Rough Science Photo of the Rough Science cast
 Home | Death Valley | Scientists | Ellen | Impact Diary - Day 2
Series 4:
Death Valley
Aerial Surveyor
The Scientists
Director's Notes
Producer's Notes
Tune In
Series 1:
Series 2:
Series 3:
New Zealand
About the Show
Discover More
Site Map
spacer spacer spacer
Ellen's Impact Diary Day 1 2 3

Day Two

Jonathan and I went up to the mine really early. Jonathan worked on securing the eyepiece. I worked on securing the small mirror. We worked and worked, fiddled and fiddled. Detailed stuff, carefully trying various ways to connect everything together. Made mistakes. The whole thing is now working.

Everyone else showed up at 1 pm. We couldn’t believe how fast time was flying and how long it was taking to put things together sturdily. I had to go collect pine resin for the candles, so Jonathan worked on the equatorial mount on his own.

I headed out to collect pine resin. Native American used resin to waterproof baskets, seal pottery, make torches, and so on.

When I collected the resin, I ended up in a sticky mess—even my hair. I must have stood up into a bunch of resin. I had to wash my hair in olive oil to get it out. Pine resin is oil soluble, not water soluble.

My hands were a mess. I couldn’t touch a thing without sticking to it.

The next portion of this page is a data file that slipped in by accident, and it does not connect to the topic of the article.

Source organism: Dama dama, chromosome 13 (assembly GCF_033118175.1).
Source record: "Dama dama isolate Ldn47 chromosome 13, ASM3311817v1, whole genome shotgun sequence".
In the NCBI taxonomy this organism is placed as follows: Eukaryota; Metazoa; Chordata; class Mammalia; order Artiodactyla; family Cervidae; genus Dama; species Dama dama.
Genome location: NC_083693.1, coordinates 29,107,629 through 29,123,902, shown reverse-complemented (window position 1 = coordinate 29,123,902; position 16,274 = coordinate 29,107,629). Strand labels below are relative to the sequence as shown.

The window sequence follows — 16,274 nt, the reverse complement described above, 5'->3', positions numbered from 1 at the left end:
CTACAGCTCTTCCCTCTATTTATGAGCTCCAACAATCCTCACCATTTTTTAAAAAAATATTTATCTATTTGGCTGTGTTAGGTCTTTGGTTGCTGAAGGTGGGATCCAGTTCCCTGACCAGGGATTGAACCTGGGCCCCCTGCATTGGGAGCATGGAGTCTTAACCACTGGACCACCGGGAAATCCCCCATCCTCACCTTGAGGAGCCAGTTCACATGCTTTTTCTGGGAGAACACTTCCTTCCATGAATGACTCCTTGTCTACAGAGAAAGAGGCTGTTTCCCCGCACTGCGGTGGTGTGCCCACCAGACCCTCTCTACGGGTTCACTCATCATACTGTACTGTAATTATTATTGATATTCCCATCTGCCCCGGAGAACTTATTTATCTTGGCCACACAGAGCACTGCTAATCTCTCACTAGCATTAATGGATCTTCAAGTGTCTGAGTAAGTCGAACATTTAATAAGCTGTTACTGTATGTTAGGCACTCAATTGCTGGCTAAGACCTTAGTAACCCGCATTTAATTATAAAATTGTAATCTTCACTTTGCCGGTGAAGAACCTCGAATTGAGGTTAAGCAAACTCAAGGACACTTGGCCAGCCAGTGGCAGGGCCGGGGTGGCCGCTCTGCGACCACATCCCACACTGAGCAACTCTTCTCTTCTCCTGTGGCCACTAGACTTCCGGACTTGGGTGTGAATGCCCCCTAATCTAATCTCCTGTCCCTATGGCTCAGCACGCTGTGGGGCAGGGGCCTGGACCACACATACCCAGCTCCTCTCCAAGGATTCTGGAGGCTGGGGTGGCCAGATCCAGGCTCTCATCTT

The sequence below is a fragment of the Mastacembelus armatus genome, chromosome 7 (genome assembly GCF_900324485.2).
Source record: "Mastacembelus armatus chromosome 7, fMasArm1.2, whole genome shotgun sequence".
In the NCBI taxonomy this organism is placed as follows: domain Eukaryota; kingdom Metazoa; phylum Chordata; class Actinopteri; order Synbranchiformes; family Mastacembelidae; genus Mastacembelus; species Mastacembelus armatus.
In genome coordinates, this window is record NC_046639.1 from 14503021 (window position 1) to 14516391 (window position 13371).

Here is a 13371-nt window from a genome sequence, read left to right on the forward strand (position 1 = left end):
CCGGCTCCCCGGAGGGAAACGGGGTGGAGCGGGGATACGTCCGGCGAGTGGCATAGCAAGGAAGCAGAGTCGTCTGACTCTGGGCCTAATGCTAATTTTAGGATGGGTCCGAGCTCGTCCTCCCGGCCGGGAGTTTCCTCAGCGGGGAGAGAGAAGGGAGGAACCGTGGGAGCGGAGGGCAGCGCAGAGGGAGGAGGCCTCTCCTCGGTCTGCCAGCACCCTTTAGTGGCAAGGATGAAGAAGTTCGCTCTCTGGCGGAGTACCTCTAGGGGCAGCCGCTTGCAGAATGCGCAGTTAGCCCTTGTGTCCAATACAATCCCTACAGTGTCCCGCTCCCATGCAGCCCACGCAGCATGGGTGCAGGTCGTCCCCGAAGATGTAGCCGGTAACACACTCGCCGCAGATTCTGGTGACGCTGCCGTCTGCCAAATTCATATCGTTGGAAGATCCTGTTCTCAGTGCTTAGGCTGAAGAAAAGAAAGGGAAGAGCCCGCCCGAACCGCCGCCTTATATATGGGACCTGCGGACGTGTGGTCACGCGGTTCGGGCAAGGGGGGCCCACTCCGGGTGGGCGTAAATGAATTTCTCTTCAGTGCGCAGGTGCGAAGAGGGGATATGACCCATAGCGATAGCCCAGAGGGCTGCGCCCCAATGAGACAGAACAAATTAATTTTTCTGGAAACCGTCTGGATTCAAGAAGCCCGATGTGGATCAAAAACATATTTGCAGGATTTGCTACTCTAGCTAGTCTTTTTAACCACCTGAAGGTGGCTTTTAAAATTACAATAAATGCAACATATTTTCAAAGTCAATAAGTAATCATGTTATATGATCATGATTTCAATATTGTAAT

The pure resin burned liked a sparkler—pretty fun, but not ideal for a candle. So, I tried to boil off the really volatile fractions slowly at low heat. Pine resins are often made up of over 40 different components. The ides was to leave the slower burning parts and create a more stable flame.

It turns out that sagebrush makes a decent wick as long as it isn’t too thick.

The whole deal with candles is not to burn the wick or the actual candle. The goal is to melt the candle (resin in this case) closest to the wick and to have it vaporize (evaporate slowly). The flame is actually the burning vapor.

It was quite hard to tell how long to boil the resin. I made at least 14 candles. Some batches cooled to be hard as rocks. They didn’t burn very well or very long. I think the melting point of the resin in these candles was too high. The resin which I didn’t boil as long made better candles that burned pretty well. I was quite impressed that they worked so well. But I’d liked to have refined them a bit. I’d like to try to make these again. The crucial point is not to heat the resin to its flash point—that’s what is so scary and deadly about fires in pine forests.

Jonathan’s stand is pretty darn good, but the wind is kicking up so the image we see of the moon is shaking. It still looked pretty incredible, very bright and detailed. We could see several craters very clearly. We looked for a crater we could see straight on—not one on the edge of the moon, where there would be lots of distortion.

Archimedes: The next bit for tomorrow is to put a reference line, literally a hair line, in our eyepiece in order to measure how long it takes the crater of Archimedes to pass across the reference line.

< Previous

Ellen's candles
Scientists Diaries

All craters great and small - read the other team members' diaries as they attempt to measure the impact of impacts: